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Tag Archives: wal-mart

Following the recent collapse of a garment factory in Bangladesh that killed 1,129 workers and injured 2,500 more, over 70 companies, mostly Europeans, signed the Accord on Fire and Building Safety in Bangladesh. This Accord was rejected by most US companies, who instead announced the Bangladesh Worker Safety Initiative agreement, led by Wal-Mart and the Gap and signed by 17 companies.

The Wal-Mart/Gap agreement recreates the primary weaknesses of private monitoring, the centerpiece of corporate social responsibility (CSR) in the global apparel industry for over a decade.

The consensus among researchers is that CSR monitoring has done little to improve the industry.  Although there is evidence that standard payment of wages and health and safety conditions have improved in some factories, overall we have seen a decline in real wages, a rise in the use of temporary and contract labor, the continuation of millions of dollars in wage theft, and the deaths of workers by violence, fires and building collapse.

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J. Jill employee via Life Magazine

I’ve started to notice more “help wanted” signs in retail stores.  Does this mean that the economy is recovering?  People may be shopping more, and stores may be hiring more.  But retail jobs will never improve this economy unless retail jobs are improved.

In this industry, full-time schedules are rare—most people are hired on a temporary and part-time basis—and pay is slightly more than minimum wage.  These jobs offer neither benefits nor opportunities for advancement.  Although many stores advertise “flexible” schedules, hours are worked only “as needed,” with schedules and hours shifting from one week to the next with little advance warning.  Workers cannot support themselves on the wages from these jobs.

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Wal-Mart Warehouse in Chile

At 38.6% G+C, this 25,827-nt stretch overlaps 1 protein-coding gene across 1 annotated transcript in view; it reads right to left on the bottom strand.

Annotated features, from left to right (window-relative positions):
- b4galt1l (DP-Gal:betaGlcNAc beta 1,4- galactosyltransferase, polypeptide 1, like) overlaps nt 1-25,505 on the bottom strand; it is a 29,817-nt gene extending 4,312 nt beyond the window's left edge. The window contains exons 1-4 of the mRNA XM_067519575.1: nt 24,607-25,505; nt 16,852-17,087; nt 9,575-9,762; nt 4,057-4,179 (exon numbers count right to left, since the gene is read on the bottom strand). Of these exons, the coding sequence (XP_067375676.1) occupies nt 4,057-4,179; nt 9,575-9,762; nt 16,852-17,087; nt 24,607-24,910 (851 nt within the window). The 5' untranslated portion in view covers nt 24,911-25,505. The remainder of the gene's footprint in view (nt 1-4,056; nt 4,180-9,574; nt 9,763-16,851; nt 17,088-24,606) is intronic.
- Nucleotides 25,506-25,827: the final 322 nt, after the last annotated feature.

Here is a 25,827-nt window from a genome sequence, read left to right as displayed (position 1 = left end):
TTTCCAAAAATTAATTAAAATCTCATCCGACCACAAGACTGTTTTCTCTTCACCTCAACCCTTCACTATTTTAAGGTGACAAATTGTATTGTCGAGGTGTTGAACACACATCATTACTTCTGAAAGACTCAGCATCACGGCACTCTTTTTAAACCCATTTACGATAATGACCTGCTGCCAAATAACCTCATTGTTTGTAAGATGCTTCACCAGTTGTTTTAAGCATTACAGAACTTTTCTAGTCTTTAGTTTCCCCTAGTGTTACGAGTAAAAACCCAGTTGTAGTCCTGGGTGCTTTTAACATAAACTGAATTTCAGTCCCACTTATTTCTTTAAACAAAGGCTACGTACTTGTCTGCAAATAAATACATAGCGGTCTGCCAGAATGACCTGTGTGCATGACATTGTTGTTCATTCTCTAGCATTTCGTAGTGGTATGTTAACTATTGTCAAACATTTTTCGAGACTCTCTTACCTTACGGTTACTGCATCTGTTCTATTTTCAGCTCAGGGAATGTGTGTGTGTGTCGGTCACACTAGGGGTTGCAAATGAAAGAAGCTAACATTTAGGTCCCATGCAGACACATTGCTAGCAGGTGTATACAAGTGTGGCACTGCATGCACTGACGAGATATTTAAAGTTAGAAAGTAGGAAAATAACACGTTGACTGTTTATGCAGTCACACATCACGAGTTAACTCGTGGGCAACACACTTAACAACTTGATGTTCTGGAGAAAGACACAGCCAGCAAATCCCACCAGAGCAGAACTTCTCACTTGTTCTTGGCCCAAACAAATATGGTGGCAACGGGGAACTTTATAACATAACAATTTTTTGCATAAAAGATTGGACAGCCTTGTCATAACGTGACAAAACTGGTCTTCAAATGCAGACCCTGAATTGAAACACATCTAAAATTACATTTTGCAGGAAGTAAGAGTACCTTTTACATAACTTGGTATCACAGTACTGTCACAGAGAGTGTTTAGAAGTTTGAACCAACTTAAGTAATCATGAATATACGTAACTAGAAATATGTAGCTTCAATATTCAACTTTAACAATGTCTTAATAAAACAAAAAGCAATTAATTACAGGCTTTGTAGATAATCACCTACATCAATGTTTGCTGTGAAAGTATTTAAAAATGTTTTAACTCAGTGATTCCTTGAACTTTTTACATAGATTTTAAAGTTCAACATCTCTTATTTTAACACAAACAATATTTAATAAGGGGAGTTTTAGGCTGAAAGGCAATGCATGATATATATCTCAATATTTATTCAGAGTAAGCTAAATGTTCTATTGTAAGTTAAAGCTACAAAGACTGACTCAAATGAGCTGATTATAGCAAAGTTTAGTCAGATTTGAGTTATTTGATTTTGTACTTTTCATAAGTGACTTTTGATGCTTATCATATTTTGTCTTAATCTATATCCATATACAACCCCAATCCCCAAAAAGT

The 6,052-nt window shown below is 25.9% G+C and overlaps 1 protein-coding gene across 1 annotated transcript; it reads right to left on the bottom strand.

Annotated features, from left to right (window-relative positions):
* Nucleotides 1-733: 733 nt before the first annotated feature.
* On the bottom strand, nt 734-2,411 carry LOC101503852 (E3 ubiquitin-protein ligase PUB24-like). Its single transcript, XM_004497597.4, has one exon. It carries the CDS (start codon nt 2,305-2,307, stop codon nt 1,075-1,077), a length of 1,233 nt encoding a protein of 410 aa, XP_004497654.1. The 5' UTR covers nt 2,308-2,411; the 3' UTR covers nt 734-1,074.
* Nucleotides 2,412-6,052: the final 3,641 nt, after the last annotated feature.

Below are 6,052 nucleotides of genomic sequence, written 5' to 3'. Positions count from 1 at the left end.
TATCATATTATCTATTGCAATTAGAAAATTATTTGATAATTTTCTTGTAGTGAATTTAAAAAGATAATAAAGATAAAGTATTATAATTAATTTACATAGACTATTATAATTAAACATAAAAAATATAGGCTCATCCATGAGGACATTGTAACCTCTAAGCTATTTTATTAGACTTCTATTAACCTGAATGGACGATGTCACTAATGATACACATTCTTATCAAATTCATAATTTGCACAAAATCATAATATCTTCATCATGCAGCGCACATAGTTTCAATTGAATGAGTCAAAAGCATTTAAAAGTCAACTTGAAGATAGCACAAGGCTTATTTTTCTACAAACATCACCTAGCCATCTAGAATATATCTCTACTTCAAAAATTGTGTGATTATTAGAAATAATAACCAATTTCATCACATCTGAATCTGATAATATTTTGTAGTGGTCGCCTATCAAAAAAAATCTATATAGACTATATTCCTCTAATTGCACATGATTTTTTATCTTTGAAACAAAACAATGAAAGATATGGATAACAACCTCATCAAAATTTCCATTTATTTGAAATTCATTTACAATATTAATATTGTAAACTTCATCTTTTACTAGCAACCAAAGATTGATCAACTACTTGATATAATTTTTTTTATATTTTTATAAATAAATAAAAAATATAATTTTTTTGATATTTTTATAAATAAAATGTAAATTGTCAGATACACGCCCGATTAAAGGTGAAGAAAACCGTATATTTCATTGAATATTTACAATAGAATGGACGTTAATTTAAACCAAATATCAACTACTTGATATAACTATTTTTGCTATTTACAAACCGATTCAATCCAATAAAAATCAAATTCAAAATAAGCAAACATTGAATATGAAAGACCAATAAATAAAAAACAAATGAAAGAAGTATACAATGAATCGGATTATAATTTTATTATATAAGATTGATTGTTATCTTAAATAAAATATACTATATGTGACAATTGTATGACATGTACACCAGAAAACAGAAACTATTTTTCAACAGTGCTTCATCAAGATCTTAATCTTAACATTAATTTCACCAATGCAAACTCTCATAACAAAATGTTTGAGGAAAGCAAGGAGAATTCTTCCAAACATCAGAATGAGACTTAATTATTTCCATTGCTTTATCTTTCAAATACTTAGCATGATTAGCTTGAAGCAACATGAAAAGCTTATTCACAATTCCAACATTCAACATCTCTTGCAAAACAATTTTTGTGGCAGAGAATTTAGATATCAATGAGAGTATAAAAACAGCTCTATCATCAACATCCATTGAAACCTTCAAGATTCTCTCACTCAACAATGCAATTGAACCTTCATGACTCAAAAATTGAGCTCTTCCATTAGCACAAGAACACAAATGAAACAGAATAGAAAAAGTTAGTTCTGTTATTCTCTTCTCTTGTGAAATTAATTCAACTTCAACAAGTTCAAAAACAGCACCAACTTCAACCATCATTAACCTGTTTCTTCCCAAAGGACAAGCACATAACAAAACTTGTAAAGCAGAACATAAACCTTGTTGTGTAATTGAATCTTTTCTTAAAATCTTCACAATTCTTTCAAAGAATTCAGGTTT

Warehouse work, hidden by its very nature from the view of the general public, is increasingly a low wage job. Dave Jamieson, a reporter for the Huffington Post recently wrote an excellent piece on working conditions inside U.S. warehouses http://www.huffingtonpost.com/2011/12/20/new-blue-collar-temp-warehouses_n_1158490.html. While his discoveries about piece rate systems and subcontracting are not new, he shows how the industry has significantly changed in the last decade. The article reminded me a lot of my early work on the garment industry in Los Angeles, where mostly Asian and Latina workers toiled in sweatshops. It has become clear that warehouse work for corporations such as Wal-Mart, Target, and Amazon are examples of the new American sweatshop. Read More

In April I participated in the union assembly of Wal-Mart warehouse workers in Santiago, Chile. When I was invited to the meeting I thought to myself “how many workers are really going to come to a meeting on a Sunday morning at 9am.” Much to my surprise, the union had rented a theatre. Of the 1500 warehouse workers in Santiago, 1200 showed up that morning. I was blown away.

Wal-Mart workers in Chile are overwhelmingly unionized. This is in stark contrast to the U.S. situation where workers who have been trying to unionize have been shut down time and again with Wal-Mart’s aggressive anti-union tactics.

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